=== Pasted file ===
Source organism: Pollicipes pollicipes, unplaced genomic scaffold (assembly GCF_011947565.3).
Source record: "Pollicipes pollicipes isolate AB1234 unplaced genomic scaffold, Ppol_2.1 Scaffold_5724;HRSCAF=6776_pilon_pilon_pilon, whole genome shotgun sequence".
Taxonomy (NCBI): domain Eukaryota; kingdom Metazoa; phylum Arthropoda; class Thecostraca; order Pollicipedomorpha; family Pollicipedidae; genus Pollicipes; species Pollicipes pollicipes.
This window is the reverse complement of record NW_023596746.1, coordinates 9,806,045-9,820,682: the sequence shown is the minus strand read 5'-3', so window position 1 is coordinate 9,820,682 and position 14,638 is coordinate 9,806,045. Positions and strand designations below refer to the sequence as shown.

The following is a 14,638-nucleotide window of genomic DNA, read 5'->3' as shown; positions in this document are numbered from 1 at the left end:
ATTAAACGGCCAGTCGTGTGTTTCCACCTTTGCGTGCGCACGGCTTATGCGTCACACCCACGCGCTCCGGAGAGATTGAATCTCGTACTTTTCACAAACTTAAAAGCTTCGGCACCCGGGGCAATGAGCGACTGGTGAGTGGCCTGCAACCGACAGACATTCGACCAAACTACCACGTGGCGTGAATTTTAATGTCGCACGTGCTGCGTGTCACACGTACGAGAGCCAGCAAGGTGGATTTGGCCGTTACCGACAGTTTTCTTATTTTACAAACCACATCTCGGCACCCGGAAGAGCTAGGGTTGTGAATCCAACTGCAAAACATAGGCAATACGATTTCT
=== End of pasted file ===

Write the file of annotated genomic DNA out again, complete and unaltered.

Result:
Source organism: Pollicipes pollicipes, unplaced genomic scaffold (assembly GCF_011947565.3).
Source record: "Pollicipes pollicipes isolate AB1234 unplaced genomic scaffold, Ppol_2.1 Scaffold_5724;HRSCAF=6776_pilon_pilon_pilon, whole genome shotgun sequence".
Taxonomy (NCBI): domain Eukaryota; kingdom Metazoa; phylum Arthropoda; class Thecostraca; order Pollicipedomorpha; family Pollicipedidae; genus Pollicipes; species Pollicipes pollicipes.
This window is the reverse complement of record NW_023596746.1, coordinates 9,806,045-9,820,682: the sequence shown is the minus strand read 5'-3', so window position 1 is coordinate 9,820,682 and position 14,638 is coordinate 9,806,045. Positions and strand designations below refer to the sequence as shown.

The following is a 14,638-nucleotide window of genomic DNA, read 5'->3' as shown; positions in this document are numbered from 1 at the left end:
ATTAAACGGCCAGTCGTGTGTTTCCACCTTTGCGTGCGCACGGCTTATGCGTCACACCCACGCGCTCCGGAGAGATTGAATCTCGTACTTTTCACAAACTTAAAAGCTTCGGCACCCGGGGCAATGAGCGACTGGTGAGTGGCCTGCAACCGACAGACATTCGACCAAACTACCACGTGGCGTGAATTTTAATGTCGCACGTGCTGCGTGTCACACGTACGAGAGCCAGCAAGGTGGATTTGGCCGTTACCGACAGTTTTCTTATTTTACAAACCACATCTCGGCACCCGGAAGAGCTAGGGTTGTGAATCCAACTGCAAAACATAGGCAATACGATTTCT